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What makes a good clam pizza?

So I love pizza. And I love clams. I just had never thought to put the two together. But I keep reading about this delicious concoction found readily in New Haven and surrounds. If I have my meager facts straight, it's a sauce-less pie starting with a stone baked charred crust. I recall olive oil and garlic. no mozzerella, and clams. But what kind of clams? Canned or fresh? Chopped or whole? ....Littlenecks, cherrystones, sea clams, strips?..... Basil or oregano?..... Parmesan?....before or after it comes out of the oven? Any and all details are appreciated as I'm going to try to coax my local pizza palace into developing a decent clam pie. Hell, it's Cape Cod....we got the clams!

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  1. olive oil,garlic,chopped up fresh little neck or maybe cherrystones{lightyly chopped,maybe just in half]and bacon.finish it with a little grated parm,delish!!! think a clams casino pizza...

    1 Reply
    1. re: im hungry

      Bacon, too? Is that automatic when you get a clam pie at say, Pepe's or Modern, or would one have to specify adding it.?

    2. You're not going to find absolute consistency on this in the New Haven area. The Pepe's original clam pie is just crust, whole fresh shucked littlenecks, olive oil, garlic, oregano, and a little parmesan, put on before cooking. I prefer mine with pecorino instead of parmesan, and a little bit of lemon juice (caramelizing the lemon a bit in the pizza oven is important). The only two factors you must have are good crust, and good clams. I would imagine you could use just about any hard shell clam, though sticking to littlenecks will mean you don't have to chop them. Aside from littlenecks, the only kind I have used are manila clams, which were quite good, though that was a decidedly non-traditional clam pie (peanut oil, shallots, chili peppers, lemongrass, galangal, coriander, and kaffir lime). Just don't use canned clams, which are fine for clams casino with mozzarella and maybe even tomato, but taste nasty in a simple traditional clam pie. Another good variation I've tried had pesto sauce, and, if you want a more New England flavor, treat it more like clam chowder (saute some onions and celery in salt pork drippings with a bay leaf or two, add a small amount to the crust with the clams). As it's the Cape, you could also consider an oyster pizza, which is good either in the style of a simple oyster stew or in the style of oysters Rockefeller.

      9 Replies
      1. re: danieljdwyer

        Y'all sure makin' me hungry!
        I did a head jerk when you said, "(caramelizing the lemon a bit in the pizza oven is important)".
        HUH?

        1. re: Scargod

          that doesnt make any sense to me either,although lemon on there is great.and at pepes and modern the bacon is an add on,a very delicious on at that,but still an add on.

          1. re: Scargod

            What, they don't grill lemons in Texas?
            Grilled, seared, or baked in an 800+ degree oven, they caramelize pretty quick. Of course, you've got to cut them in half first.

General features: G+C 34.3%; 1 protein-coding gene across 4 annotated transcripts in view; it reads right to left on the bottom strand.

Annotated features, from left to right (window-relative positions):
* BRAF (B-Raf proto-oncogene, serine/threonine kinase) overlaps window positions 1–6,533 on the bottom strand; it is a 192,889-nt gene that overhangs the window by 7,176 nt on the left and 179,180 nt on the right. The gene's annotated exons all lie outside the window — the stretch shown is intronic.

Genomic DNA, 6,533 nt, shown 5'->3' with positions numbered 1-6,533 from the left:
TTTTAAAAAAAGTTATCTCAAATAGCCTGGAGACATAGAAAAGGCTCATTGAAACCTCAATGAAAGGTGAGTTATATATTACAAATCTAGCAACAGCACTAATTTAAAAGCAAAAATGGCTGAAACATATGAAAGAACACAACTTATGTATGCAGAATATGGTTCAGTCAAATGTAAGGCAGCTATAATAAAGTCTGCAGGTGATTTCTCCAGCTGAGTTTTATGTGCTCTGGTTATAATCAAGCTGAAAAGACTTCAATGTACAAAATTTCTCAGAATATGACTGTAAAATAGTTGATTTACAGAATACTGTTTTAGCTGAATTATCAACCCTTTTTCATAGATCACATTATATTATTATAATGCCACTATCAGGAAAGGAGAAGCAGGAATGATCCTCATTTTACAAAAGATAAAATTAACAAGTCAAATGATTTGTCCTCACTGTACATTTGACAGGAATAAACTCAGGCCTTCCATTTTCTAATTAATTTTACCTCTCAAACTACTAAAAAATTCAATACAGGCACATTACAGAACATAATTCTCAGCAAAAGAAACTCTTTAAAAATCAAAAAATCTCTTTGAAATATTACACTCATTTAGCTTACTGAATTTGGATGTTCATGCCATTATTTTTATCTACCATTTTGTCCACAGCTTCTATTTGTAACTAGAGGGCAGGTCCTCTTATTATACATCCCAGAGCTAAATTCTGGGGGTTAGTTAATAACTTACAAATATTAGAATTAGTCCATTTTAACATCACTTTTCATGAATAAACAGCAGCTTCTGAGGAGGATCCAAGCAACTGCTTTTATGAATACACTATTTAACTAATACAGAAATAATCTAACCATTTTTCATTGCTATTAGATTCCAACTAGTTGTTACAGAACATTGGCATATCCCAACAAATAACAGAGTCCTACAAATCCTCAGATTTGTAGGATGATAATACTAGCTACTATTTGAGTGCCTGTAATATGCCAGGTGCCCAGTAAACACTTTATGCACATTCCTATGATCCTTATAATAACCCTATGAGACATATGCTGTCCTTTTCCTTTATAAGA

I didn't realize this was an unusual thing. In the parts of the world that have been growing lemons for a millennium or more, raw lemon is basically unthinkable. Outside of lemonade, I can't think of any time a lemon is better raw. Caramelizing as part of the cooking process adds depth of flavor so that when you squeeze that lemon on, you're getting something more than just brightness and acidity. Squeeze gently though. Even though you lose a lot of moisture in the cooking process, the juices of a cooked lemon flow a lot more freely.
            This is veering off topic quite a bit, but, in Valencia, they often stick salted lemon halves flesh side up in the paella pan when it goes into the oven. A paella oven in Valencia is about as hot as a good pizza oven in the Northeast US (so 800 degrees is the low end of the scale). Words can't describe how much better this is than the comparably pathetic raw lemon wedges you get around here with paella cooked in a 475 degree oven.

            1. re: danieljdwyer

              We grow lemmons in Texas. That's all I know. Some of us Texans are stupid fuckers; dumber than rocks. I said it. Before Passadumkeg (who I wonder about myself), or Vaguo, or is it "Veggo"(?) get to it, I have said it. Not only we fell off the turnip truck; we landed on our haid. We lost our bearings and our marbles... We realy don't know a turnip from a tulip! Lemmons be yeller, right?
              The thought that you'd cook a lemmon is mind bageling. Who'd a thunk it?
              Howsome ever, I am now in the midst of great minds. I pass among Yalies all the time. I even get to go into their buildings and dorms! No alarms go off...
              I think some of thair intellegence is rubbin off.
              So, right now, I'm marinatin lammie chops in wine with lemmon juice 'n lemmon rind. Still can't bring myself to cook one.

              1. re: Scargod

                On the lamb again, huh Tex? I thought since the Texas range wars no self-respecitin' Texan would eat one of them thar wooly critters. Sorry for beefin'.

                Your Ol' Pard Dumb Keg

                1. re: Scargod

                  So...on topic...a good clam pizza requires Texan grilled lemons? Or am I too just a stupid fucker?

                2. re: danieljdwyer

                  I've made pizza with very thinly sliced lemon or orange, it's very good, and it does caramelize nicely. Never tried it with clams through. Anchovies, yes (added to cooked pie).